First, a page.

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Re: Volition in Anohim

From:Douglas Koller, Latin & French <latinfrench@...>
Date:Monday, October 25, 2004, 14:25
Sally writes:

>Here are some verbs that are always non-volitional: > >be, exist, be ignorant of, be absent, be present, be happy, sad, blue, >fiery, stupid and a bunch of other stative verbs in T; get, sleep, fall >asleep, wake up, sicken, vomit, bleed, die, dream, have (inalienable), >beware, trip, fall down, etc.
Interesting. Géarthnuns doesn't have these kinds of grammatically hardwired volitional distinctions of course, but the word for "sleepy" is "héfürafalöb", "wanting to sleep". There is a set of adjectives like this: glozhürafalöb - hungry (wanting to eat), frozhürafalöb - thirsty (wanting to drink), batröthürafalöb - dirty (wanting to be washed), and perhaps others. One could argue, I suppose, that this usage of "üraf", "want", is akin to English or Chinese, where want bleeds into need. Still, I think to the Géarthçins mindset, sleep would run alongside your defecate and urinate disitnctions. I mean, there's sleep (It's your late afternoon art history class, the professor's turned off the lights to show slides, it's eighty degrees in the classroom, and you pulled an all-nighter the night before -- you don't stand a prayer.) and there's sleep (It's a lazy Saturday, you're racked out on the couch reading a book and you're so comfortable that you lay your open book on your chest and decide to head off to the Land of Nod for a few hours.).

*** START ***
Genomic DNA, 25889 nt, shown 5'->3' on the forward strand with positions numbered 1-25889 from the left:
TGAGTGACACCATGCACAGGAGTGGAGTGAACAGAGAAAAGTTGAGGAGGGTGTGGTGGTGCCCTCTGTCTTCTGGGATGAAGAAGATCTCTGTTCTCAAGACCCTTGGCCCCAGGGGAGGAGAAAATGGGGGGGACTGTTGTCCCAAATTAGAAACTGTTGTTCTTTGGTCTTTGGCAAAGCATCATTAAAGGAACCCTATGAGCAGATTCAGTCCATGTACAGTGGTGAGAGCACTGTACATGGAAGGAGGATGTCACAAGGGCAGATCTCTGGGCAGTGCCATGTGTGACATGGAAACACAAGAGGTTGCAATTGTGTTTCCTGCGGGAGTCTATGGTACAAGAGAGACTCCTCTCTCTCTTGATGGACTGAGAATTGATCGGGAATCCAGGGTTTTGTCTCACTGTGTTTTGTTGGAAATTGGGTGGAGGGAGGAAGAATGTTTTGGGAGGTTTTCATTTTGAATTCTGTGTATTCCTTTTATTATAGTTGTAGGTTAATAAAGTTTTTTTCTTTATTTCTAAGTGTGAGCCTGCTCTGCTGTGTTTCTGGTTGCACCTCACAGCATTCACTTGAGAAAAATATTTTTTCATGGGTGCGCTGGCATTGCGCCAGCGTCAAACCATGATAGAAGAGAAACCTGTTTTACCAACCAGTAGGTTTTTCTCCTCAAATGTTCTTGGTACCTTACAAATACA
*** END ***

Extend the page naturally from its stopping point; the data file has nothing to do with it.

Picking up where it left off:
>The ambivolitional verbs cover the senses: > >hear/listen to; see/watch or look at; smell/sniff; feel/touch or caress; >taste/lick
Géarthnuns marks these pairs with a prefix, "dim-", which I've never bothered to translate ("keenly, attentively doing X"?). It's only used with these basic sensory verbs: tel/dimtel - see/look at shal/dimshal - hear/listen to don't remember the others sans dictionary but: feel/touch smell/smell taste/taste For the Géarthçins, the "smell/dimsmell" and "taste/dimtaste" pairs translate into English as "smell" and "taste" respectively, since English doesn't seem make this distinction: "Do you smell smoke?" (smell) "Smell this milk. Has it gone bad?" (dimsmell) "You can't taste things very well with a bad cold." (taste) "Taste this. Does it need more dill?" (dimtaste) (and *every*thing needs more dill -- Cheerios need more dill -- that, and cream sherry). "Sniff" and "lick" would be translated differently as they're considered different phenomena. Kou